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“The Subprime Crisis: Why One Bad Turn Leads to Another” at Pepperdine University School of Law | Author: Richard A. Epstein

“The Subprime Crisis: Why One Bad Turn Leads to Another” at Pepperdine University School of Law | Author: Richard A. Epstein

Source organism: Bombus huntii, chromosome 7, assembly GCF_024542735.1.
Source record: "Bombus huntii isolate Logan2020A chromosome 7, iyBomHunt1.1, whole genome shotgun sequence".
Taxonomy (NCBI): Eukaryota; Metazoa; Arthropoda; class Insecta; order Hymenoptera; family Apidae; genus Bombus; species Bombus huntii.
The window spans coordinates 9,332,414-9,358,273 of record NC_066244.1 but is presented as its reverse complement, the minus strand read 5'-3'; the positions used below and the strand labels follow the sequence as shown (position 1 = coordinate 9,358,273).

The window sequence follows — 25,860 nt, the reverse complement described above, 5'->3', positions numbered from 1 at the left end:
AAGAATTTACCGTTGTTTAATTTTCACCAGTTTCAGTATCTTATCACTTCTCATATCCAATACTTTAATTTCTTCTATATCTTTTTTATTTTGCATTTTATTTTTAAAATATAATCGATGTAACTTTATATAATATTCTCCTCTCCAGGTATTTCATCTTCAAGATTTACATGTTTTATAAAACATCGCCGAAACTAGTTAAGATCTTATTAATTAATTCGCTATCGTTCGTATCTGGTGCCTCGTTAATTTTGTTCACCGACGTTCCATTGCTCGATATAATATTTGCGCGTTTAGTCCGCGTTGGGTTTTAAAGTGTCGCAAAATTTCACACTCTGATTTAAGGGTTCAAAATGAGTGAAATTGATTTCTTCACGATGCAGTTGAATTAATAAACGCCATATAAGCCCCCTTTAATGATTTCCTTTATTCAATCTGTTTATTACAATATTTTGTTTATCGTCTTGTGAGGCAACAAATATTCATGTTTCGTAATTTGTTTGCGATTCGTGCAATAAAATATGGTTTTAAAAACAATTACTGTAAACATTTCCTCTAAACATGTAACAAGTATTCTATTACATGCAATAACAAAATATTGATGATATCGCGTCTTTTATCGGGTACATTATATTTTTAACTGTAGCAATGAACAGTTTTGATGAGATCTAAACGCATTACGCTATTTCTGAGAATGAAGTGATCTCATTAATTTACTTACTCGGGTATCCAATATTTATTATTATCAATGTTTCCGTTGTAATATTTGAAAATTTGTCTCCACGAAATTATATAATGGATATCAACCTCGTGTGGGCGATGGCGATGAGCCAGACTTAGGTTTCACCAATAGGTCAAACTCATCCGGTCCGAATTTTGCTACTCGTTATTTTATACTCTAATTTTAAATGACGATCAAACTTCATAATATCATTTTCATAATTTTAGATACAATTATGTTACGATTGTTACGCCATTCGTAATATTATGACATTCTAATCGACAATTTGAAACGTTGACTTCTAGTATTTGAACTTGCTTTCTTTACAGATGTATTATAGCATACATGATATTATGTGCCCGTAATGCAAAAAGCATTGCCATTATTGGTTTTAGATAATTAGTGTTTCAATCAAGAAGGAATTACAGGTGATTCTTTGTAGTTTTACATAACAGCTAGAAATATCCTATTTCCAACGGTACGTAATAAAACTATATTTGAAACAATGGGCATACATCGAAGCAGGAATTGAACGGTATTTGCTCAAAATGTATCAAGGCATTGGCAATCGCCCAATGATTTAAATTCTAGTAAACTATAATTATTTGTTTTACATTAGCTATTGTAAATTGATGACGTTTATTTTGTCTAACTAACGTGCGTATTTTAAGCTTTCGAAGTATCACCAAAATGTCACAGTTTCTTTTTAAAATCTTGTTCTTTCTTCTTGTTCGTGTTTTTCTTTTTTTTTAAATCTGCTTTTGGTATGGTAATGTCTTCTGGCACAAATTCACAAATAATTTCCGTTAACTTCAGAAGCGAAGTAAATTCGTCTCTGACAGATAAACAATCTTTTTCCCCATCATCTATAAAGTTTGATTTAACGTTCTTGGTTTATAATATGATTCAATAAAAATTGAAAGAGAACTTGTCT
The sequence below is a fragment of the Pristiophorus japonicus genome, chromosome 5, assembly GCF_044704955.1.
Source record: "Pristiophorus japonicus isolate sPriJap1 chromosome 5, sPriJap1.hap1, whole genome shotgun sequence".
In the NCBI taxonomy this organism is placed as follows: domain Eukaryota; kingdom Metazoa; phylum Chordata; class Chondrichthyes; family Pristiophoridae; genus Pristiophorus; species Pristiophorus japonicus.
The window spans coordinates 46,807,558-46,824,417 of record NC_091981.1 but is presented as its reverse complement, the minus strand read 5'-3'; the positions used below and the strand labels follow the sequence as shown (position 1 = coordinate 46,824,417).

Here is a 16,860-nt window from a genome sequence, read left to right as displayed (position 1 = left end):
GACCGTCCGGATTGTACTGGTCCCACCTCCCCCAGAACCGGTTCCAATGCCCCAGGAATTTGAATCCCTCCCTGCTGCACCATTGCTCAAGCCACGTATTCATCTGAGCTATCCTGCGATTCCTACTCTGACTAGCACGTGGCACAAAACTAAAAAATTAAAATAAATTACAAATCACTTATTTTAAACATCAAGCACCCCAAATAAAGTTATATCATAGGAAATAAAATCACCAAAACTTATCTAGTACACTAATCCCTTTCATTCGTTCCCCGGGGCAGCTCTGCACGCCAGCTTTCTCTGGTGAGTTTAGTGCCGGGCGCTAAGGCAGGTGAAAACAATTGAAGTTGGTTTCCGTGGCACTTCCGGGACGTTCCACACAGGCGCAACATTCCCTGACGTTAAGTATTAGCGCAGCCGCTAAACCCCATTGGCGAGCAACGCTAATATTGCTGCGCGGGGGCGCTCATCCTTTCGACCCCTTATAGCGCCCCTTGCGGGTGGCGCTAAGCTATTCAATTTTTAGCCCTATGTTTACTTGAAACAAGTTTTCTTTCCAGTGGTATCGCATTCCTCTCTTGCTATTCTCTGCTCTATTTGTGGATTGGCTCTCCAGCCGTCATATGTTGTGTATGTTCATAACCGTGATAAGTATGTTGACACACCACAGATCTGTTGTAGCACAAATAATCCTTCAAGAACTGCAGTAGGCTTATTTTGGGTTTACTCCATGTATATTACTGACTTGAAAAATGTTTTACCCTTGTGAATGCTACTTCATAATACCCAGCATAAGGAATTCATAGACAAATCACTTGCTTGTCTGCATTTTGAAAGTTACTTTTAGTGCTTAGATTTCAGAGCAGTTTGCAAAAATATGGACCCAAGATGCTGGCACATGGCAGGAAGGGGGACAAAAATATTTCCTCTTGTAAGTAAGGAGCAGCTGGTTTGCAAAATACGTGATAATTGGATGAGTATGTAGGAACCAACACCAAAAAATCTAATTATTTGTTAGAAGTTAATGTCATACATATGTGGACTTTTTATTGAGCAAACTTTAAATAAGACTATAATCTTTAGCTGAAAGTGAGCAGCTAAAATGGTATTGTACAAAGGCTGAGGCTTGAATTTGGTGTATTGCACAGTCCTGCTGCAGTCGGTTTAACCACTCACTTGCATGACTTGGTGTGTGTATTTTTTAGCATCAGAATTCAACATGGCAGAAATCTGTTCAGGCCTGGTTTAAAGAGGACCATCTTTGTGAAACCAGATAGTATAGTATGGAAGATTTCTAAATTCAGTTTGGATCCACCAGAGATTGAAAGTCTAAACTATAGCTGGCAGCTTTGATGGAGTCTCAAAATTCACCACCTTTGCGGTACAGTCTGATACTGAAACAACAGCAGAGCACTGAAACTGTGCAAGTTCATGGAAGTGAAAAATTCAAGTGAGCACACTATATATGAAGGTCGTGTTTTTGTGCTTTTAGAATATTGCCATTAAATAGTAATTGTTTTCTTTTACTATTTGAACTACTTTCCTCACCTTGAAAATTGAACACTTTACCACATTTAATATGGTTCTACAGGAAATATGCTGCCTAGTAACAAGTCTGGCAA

The subprime crisis has migrated from the inside pages of the business section to the front page. Indeed, it is precisely because the topic has received such nonstop publicity that it is necessary to return to fundamentals to understand the origins of the crisis and some possible ways to mitigate its harsh effects, many of which are regrettably beyond recall. In this connection, I often think back to Casablanca. It is fun to talk about kisses and sighs, but if you recall Sam’s famous song, the fundamental things still apply as time goes by. And so it is. Modern finance law has affixed many bells and whistles to the simple home mortgage. But the only way to unpack the current situation is to begin with the critical relationship of debt to equity. The more adventurous financing devices all share one characteristic: they are more vulnerable in bad times than the more modest arrangements in more modest times. So let us begin with a primer on the iron laws of debt.

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